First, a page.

Brunswick|Golden Isles: Building for the Future
Rows of luxury vehicles fill massive lots while waiting to be loaded onto ships at the Port of Brunswick, which the Georgia Ports Authority (GPA) plans to increase to a capacity of 1.4 million vehicles annually. A few miles away, once-aging hotels are now active construction sites on Jekyll Island, Golden Isles restaurants are busy and parking spots are filled along the St. Simons waterfront.
It’s all business along Georgia’s coast, despite being battered by Hurricane Irma in 2017 and an ice storm at the beginning of 2018.
“If I had to describe our county, it [would] be resilient,” says Bill Brunson, chair of the Glynn County Board of Commissioners. “From Hermine to Matthew to Irma to a significant ice storm, I think our county has fared well.”
Flooding and storm surge from Irma damaged more than 900 properties across Glynn County, with about $25 million spent on repairs and clean up, Brunson says. But he adds that within 48 hours of the storm hitting on Sept. 11 last year, the county’s borders reopened.
“I think that should speak positively to an industry that wants to come here,” he says. “Our county government is prepared to deal with it, and now we’ve got a lot of experience.”
The state also is investing in the area. The Georgia Ports Authority has spent $25 million at the Port of Brunswick to increase roll-on/roll-off space and plans to spend another $20 million in the next 18 months to increase capacity.
“When you’re in a community like Glynn County and you put $45 million into it, it’s huge [for] economic development for the whole area,” GPA Chair Jimmy Allgood says.
Tourism – Glynn County’s top industry sector – continues to flourish, with more hotel rooms on the way, along with infrastructure updates.
The Golden Isles Convention and Visitors Bureau (CVB) reports 2.9 million overnight visitors to Brunswick, St. Simons Island, Little St. Simons Island and Sea Island in 2017, which was 7.5 percent ahead of 2016, says Scott McQuade, CVB president and CEO. Visitors contributed $1.4 billion to the annual economy in 2017, and the tourism sector employs an estimated 15,000 people annually, according to the CVB.
“We ended 2017 with another all-time record year in tourism,” he says, giving credit for much of that to hosting the HGTV Dream Home in 2017. It brought St. Simons exposure “beyond what any tourism director could ever dream of affording,” McQuade adds.
In 2018, 550 new hotel units are expected to break ground across the islands and the mainland. New Jekyll Island hotels include a 107-room Home2 Suites by Hilton, which started construction in March. The Jekyll Ocean Club opened in July 2017 with 40 rooms. (Read the review of Jekyll Ocean Club restaurant Eighty Ocean Kitchen and Bar on page 88.)
And older hotels on the island have been sold or upgraded, including the 73-room Quality Inn, which is undergoing a renovation. The Beachview Club Hotel, purchased by the Holiday Inn Resort, is being remodeled and should open by summer, Jones Hooks, Jekyll Island Authority (JIA) executive director, says.
The JIA, a self-supporting state agency, estimates the island’s visitation reached 3.5 million in 2017. Sales at the beachfront Jekyll Island Convention Center, which opened in 2012, reached $3.95 million in 2017, up from $2.98 million in 2016, according to the JIA. The center hosted nearly 145,000 attendees and was responsible for 55,000 hotel room nights on the island last year.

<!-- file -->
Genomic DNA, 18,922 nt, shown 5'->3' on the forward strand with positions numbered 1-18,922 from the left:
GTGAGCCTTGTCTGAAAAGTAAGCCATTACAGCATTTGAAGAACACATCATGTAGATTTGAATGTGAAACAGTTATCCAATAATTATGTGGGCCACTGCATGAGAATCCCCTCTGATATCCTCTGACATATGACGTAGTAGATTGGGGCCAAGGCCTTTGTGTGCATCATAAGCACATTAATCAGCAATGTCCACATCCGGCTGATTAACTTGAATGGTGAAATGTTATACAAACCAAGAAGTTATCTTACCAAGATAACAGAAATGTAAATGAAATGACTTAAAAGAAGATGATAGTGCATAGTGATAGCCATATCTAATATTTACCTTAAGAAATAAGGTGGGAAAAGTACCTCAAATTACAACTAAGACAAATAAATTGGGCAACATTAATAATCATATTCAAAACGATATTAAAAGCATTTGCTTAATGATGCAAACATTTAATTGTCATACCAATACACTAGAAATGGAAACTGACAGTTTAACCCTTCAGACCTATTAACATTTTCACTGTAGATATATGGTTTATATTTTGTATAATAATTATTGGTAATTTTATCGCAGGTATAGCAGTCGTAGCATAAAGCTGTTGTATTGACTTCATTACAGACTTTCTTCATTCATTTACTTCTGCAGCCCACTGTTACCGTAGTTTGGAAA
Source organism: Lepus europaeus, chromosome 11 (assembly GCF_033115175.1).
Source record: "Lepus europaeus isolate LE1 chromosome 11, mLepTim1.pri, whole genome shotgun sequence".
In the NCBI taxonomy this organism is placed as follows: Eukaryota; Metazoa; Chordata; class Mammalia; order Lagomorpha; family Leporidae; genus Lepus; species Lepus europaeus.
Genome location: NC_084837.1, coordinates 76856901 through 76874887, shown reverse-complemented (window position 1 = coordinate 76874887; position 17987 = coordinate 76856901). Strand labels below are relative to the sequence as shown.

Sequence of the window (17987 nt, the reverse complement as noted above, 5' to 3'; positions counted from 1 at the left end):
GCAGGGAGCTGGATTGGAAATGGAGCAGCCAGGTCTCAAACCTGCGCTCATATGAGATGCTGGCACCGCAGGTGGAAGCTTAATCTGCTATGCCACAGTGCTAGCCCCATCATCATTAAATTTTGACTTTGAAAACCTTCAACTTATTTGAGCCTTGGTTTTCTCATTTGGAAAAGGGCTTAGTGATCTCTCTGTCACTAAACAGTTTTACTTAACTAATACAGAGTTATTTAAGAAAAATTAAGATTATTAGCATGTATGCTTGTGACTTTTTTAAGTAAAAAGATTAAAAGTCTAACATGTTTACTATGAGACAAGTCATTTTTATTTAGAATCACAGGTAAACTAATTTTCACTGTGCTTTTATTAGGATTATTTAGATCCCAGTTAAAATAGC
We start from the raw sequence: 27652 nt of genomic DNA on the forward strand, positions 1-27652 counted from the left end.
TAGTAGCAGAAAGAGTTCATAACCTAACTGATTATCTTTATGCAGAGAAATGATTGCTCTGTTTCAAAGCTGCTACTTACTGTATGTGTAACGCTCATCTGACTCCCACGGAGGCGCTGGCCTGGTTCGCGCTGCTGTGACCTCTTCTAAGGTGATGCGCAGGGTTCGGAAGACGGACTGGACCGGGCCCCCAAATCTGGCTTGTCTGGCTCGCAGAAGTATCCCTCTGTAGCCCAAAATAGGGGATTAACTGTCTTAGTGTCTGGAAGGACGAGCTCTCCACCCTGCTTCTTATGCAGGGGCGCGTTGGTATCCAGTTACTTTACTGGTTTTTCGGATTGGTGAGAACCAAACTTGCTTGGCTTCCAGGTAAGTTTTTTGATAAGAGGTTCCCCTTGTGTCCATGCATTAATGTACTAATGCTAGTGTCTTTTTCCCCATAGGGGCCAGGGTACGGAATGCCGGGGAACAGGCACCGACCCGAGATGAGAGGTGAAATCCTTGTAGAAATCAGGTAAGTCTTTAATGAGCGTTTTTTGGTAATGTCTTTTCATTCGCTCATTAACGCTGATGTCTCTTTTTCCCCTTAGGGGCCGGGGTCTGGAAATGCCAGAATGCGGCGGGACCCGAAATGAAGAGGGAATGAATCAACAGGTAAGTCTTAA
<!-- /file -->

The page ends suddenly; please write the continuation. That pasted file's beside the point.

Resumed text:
“Our island visitation numbers continue to increase, as well as the convention center revenues, as well as the admittance to the Georgia Sea Turtle Center, as well as the historic district museum,” says Hooks. “There’s affirmation there of the additional revitalization efforts being a good return on the investment.”
The total revitalization investment on Jekyll Island is $299 million, which includes $76.3 million in public funding and $222.6 million in private investment, since 2008, according to the JIA. The state’s fiscal year 2019 budget includes $1.6 million for improvements to Jekyll Island parks.
About a million dollars worth of budgeted projects were postponed because the JIA had to move or change its emphasis to recovery efforts after the hurricane, Hooks says. In addition, shoreline erosion on the north side of the island, which is the focus of a $4-million project, was exacerbated by Irma, he says.
But, the island turned what could have been an even bigger loss of tourism revenue to success with its two-day Merry Shrimpmas festival. The festival consolidated the November tree lighting and the canceled Shrimp and Grits festival (due to Irma) and won three Kaleidoscope Awards from the Southeast Festivals & Events Association.
Tourists aren’t the only ones coming to Jekyll. New homes are also springing up on the island. The Cottages at Jekyll Island, a development on the north end of the island, has sold more than 90 percent of its 122 units. Ocean Oaks on the south end of the island includes sustainable features in its building, such as use of local materials, passive solar heating and cooling, and native drought-tolerant landscaping, in its 32 single-family and four duplex homes.